STREAM FOX 17 NEWS

STREAM FOX 17 NEWS


Blue Lights - 04/03/14

  If you're like me, you've seen lots of police officers pulling drivers over these last two weeks.  I've seen officers with drivers pulled over every single day on my way to work this week. 
  
At first, I thought it was a 'spring thing' --- maybe the weather warm-up was inadvertently causing us to put the pedal to the metal, losing track of our speed. 
   That doesn't seem to be the case though.  I did some checking and found out all of these police stops are a proactive approach to save our lives.
    Low and behold, the Tennessee Highway Patrol has set a goal to reduce roadway deaths by 15 percent this year.
   Think about that.  What if your goal every day  you went to work was to keep people from dying or killing themselves.  That's noble work and I appreciate their efforts to keep me in check.
   So, what does this extra effort mean for you when you're behind the wheel?  It means deputies, troopers and police from all agencies are cracking down on everything from seat belt violations to speeding to distracted driving (that includes texting.)  
    Expect to be pulled over.  Expect to get some helpful reminders.  Expect the officer to be courteous and go ahead and plan now to be courteous back.  They're just trying to help us.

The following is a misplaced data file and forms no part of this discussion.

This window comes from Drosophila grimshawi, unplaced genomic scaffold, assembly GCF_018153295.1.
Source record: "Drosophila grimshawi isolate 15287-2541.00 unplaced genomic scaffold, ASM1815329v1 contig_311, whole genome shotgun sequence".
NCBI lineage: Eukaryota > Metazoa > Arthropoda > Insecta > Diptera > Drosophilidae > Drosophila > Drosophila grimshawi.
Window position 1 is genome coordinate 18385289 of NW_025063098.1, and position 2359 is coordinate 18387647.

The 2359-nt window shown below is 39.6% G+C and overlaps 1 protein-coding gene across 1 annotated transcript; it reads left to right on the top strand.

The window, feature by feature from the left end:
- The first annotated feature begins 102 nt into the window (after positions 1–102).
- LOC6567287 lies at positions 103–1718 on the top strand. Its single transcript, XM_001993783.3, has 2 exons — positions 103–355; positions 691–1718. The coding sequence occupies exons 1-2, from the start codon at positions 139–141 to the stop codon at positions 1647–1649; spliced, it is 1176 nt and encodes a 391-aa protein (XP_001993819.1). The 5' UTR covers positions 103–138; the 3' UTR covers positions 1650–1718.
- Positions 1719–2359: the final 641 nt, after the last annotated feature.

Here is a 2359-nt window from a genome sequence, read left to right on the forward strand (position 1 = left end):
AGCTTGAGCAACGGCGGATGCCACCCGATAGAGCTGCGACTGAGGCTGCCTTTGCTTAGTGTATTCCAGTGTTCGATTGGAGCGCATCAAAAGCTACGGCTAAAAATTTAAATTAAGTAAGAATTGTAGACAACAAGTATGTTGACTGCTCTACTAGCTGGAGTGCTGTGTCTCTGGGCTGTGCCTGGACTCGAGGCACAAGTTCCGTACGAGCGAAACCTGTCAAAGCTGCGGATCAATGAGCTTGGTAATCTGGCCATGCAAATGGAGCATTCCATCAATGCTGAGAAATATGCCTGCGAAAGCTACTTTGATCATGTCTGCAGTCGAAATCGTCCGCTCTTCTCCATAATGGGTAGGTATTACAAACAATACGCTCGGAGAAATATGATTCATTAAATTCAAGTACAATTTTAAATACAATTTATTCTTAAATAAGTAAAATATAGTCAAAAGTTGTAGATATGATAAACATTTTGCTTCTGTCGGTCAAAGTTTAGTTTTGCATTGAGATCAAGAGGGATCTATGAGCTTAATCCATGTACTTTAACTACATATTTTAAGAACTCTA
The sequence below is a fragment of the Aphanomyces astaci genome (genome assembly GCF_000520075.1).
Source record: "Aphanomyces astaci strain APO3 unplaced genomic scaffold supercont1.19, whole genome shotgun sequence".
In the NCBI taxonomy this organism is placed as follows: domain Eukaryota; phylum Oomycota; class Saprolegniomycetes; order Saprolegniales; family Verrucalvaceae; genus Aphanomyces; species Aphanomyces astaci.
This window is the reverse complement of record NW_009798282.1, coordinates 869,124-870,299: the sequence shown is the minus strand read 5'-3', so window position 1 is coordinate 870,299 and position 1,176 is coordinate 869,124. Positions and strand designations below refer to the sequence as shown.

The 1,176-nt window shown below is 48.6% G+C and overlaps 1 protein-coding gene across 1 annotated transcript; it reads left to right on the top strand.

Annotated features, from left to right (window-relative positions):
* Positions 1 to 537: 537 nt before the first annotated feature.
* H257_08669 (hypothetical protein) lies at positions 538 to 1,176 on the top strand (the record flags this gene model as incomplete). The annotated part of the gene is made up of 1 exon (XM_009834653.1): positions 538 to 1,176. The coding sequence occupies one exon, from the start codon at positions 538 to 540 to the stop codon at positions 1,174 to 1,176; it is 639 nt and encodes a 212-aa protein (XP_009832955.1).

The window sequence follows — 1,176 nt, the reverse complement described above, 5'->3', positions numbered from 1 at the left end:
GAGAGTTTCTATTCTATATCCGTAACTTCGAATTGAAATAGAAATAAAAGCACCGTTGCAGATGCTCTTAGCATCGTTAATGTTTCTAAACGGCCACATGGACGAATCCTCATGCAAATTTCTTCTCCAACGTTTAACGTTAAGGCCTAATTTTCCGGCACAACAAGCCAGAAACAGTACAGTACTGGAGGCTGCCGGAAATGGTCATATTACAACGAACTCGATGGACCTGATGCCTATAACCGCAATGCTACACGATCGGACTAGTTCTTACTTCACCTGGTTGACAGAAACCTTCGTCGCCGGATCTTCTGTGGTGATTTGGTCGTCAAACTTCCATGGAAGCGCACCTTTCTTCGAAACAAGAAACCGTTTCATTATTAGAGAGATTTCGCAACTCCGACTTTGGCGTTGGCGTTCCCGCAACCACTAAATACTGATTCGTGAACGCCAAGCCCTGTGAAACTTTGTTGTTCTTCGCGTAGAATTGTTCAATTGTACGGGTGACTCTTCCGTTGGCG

You know what?  These extra efforts are already paying off.  So far for this year, roadway deaths in Tennessee are down seven percent compared to last year.
    To that, I say, thank you to our police officers, sheriff's deputies and state troopers--- for risking your lives to stop us from accidentally taking ours.

 

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Last Update on October 24, 2014 09:09 GMT

COIN TOSS-MAYOR

LIMA, Peru (AP) -- Usually, one flips a coin to determine things like who gets the ball first in a football game or who gets first dibs at the last slice of pie or something. But to settle an election? That's what happened in a small town high in the Peruvian Andes. Two candidates tied at the ballot box -- with each getting 236 votes in the municipal election. Peru's electoral law allows tie races to be decided by a coin toss. So the coin was tossed. And the winner -- Wilber Medina. His rival says he's cool with the results. It isn't known whether heads or tails carried the day -- and the election.

PUMPKINS-PIGS

SOMERSWORTH, N.H. (AP) -- It started as a potential case of pilfered pumpkins. But it turned out to be a windfall for a group of pigs. Foster's Daily Democrat in Somersworth, New Hampshire reports hundreds of pumpkins were reported stolen earlier week. The gourds had been set aside behind a school to be sold this weekend at a craft fair. The investigation didn't get far. Turns out a farmer spotted the pumpkins and asked a school worker if he could take them to feed his pigs. The school employee didn't know the pumpkins were being saved -- and the farmer took them. Police say the only ones that turned out happy in the whole episode -- are the hogs.

FIREWORKS-FUNERAL

SPRINGFIELD, Mo. (AP) -- When the fireworks burst in the air tomorrow night over Springfield, Missouri -- it won't be the Fourth of July -- but the last of James Carver. A Missouri funeral director will be bidding farewell to his dad -- by having his cremated remains mixed with fireworks -- and launched into the sky. Carver's father is the first to try the program by Greenlawn Funeral Homes. His son Jim is the funeral director -- and says the eight-minute fireworks display will be followed by a cookout and memorial celebration.

 
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